It should be simple and brilliant. While the 10-year Treasury is paying around 3.5%, and a five-year CD is in that neighborhood, bank stocks are yielding an average of around 6%.
It's easy, just collect the dividend and wait for the banks to come back. After all, who thinks bank stocks will still be depressed in five years?
Here's the problem. Many banks with tantalizing yields have one foot on a dividend cut and the other foot on a banana peel. So, you better be very selective about which banks you buy or hold.
They'll cut like a cheap horror movie slasher
How imperiled are bank dividends? Well, dividend payouts are at their second highest level since 1990, a level that will be difficult to maintain. Dividends require extra cash that banks increasingly don't have. In fact, Donald Kohn, vice chairman at the Federal Reserve, recently suggested to the Senate Banking Committee that many banks should consider cutting their dividends to reduce strain on their balance sheets.
Banks have already begun doing precisely that. The past 12 months have set an all-time record for dividend cuts or eliminations by S&P 500 companies; most of these have been financial stocks. Many of the larger banks have high relative dividend payouts and thinning capital cushions. To use an extreme illustration, Oppenheimer analyst Meredith Whitney estimates that this year Citigroup
Which banks will cut?
As banks become increasingly strapped for cash, they typically first stop any stock repurchases. Then, they raise cash by issuing preferred stock. After that, they're most likely coming for the dividend.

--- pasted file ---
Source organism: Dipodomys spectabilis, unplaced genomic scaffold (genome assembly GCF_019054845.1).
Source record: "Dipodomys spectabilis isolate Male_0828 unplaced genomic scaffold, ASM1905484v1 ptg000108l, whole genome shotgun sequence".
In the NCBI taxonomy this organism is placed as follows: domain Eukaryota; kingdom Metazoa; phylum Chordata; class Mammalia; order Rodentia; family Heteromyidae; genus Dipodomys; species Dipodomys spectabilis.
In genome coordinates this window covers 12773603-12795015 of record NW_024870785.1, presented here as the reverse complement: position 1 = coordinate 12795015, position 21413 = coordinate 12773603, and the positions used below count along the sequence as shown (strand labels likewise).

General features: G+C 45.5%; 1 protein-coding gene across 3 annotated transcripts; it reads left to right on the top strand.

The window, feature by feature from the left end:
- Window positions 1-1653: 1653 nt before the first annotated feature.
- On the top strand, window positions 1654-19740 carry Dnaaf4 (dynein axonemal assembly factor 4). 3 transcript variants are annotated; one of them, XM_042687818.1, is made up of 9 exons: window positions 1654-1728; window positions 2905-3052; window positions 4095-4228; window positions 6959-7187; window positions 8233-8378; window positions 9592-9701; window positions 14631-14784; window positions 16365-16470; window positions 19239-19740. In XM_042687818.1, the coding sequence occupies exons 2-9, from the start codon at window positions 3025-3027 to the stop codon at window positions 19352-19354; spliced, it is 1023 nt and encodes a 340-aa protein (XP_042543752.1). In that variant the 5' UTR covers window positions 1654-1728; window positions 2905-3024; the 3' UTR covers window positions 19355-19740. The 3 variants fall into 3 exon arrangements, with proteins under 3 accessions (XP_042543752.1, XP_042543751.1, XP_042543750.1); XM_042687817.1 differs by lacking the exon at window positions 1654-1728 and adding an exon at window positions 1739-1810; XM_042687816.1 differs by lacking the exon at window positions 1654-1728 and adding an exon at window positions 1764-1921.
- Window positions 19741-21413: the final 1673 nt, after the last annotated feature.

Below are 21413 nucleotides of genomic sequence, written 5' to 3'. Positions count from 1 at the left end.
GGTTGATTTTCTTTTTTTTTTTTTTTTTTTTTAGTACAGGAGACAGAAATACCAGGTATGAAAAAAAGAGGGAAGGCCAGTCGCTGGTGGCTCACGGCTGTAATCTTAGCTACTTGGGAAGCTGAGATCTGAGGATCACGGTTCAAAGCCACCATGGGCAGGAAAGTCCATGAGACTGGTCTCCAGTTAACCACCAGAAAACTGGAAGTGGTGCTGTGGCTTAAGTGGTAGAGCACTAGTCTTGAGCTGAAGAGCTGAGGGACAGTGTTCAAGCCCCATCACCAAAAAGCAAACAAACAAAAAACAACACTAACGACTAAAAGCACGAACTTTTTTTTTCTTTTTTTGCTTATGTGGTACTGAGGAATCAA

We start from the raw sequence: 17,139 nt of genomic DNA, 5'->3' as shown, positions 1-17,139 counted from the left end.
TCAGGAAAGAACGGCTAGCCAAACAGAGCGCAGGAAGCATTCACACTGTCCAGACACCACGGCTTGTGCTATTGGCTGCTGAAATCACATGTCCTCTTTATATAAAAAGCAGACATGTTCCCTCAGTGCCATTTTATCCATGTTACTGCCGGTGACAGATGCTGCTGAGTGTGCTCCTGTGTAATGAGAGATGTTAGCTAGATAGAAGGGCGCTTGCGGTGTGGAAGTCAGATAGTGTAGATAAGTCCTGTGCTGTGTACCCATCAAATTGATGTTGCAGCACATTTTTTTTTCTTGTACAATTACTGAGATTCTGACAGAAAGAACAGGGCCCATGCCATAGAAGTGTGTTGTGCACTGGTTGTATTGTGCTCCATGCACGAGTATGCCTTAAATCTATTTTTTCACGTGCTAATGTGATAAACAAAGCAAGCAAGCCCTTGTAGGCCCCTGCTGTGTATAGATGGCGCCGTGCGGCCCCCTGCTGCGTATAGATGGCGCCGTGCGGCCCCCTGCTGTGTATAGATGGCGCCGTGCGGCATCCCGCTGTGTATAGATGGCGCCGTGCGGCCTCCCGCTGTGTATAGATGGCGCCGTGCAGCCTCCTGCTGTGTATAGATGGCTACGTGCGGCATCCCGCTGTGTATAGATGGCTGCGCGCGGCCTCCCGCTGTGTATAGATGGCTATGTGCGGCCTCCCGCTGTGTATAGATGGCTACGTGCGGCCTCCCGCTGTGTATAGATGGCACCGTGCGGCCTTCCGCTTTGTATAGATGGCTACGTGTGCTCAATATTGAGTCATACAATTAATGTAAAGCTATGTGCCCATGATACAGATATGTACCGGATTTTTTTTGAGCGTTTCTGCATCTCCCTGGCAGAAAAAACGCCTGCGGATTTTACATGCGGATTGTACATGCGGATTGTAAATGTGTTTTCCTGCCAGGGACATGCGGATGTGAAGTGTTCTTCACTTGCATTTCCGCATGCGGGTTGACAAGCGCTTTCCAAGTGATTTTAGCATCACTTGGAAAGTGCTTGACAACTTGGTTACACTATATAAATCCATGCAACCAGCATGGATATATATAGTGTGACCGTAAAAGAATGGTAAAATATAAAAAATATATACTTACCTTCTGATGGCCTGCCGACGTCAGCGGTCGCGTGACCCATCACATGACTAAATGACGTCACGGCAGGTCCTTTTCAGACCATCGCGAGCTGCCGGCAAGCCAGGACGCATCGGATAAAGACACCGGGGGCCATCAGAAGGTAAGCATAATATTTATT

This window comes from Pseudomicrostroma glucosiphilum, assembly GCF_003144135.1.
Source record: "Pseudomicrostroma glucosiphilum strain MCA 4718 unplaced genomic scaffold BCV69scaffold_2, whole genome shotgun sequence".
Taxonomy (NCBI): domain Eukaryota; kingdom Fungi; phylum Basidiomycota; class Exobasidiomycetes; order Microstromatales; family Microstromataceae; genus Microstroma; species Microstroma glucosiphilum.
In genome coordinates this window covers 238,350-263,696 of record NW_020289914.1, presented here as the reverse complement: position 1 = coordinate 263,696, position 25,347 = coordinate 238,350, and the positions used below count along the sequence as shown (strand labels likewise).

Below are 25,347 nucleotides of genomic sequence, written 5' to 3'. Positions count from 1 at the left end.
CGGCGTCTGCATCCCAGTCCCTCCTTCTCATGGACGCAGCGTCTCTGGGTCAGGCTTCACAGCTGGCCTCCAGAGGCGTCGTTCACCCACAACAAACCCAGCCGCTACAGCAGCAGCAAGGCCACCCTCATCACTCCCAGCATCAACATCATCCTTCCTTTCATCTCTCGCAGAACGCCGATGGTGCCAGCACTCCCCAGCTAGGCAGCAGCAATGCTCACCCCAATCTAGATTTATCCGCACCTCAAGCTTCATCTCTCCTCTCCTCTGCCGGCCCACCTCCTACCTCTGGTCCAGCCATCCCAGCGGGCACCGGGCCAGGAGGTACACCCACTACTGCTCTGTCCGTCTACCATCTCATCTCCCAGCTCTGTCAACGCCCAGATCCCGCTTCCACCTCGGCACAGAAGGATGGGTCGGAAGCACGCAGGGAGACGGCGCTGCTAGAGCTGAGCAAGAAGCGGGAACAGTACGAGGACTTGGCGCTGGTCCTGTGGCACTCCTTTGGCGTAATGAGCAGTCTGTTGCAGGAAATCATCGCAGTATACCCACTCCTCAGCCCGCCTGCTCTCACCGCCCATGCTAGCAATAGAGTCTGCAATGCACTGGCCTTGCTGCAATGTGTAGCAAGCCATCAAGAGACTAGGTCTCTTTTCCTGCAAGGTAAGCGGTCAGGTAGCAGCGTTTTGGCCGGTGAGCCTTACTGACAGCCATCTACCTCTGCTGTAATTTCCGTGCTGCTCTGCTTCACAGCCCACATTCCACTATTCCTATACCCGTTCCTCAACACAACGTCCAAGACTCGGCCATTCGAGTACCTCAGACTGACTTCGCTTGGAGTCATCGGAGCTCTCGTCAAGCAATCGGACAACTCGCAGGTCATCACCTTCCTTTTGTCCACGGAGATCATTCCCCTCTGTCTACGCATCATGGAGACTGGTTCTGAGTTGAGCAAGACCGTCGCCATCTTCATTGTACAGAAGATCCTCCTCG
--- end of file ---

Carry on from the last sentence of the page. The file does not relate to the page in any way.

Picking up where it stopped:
Banks most at risk to cut are banks with high dividend payouts, that undergo large write-offs, and that have already exhausted alternatives by stopping share buy-back programs and issuing preferred stock. Analyst Kevin St. Pierre of Sanford C. Bernstein & Co. estimates that Bank of America
Whitney, who made her reputation last October by accurately predicting Citigroup's dividend cut, also predicts that Citigroup, Wachovia and Wells Fargo
What looks OK?
Of course, banks are safer when the reverse is true; when they have lower relative payouts and stronger capital cushions. St. Pierre considers JPMorgan Chase
I still love the idea of taking advantage of this environment and buying banks cheap. If you can collect a nice dividend while you wait for the price to come back, it's a beautiful thing. But, be extremely careful to be in the right banks. A dividend cut and the likely ensuing price decline can really throw a wrench in the works.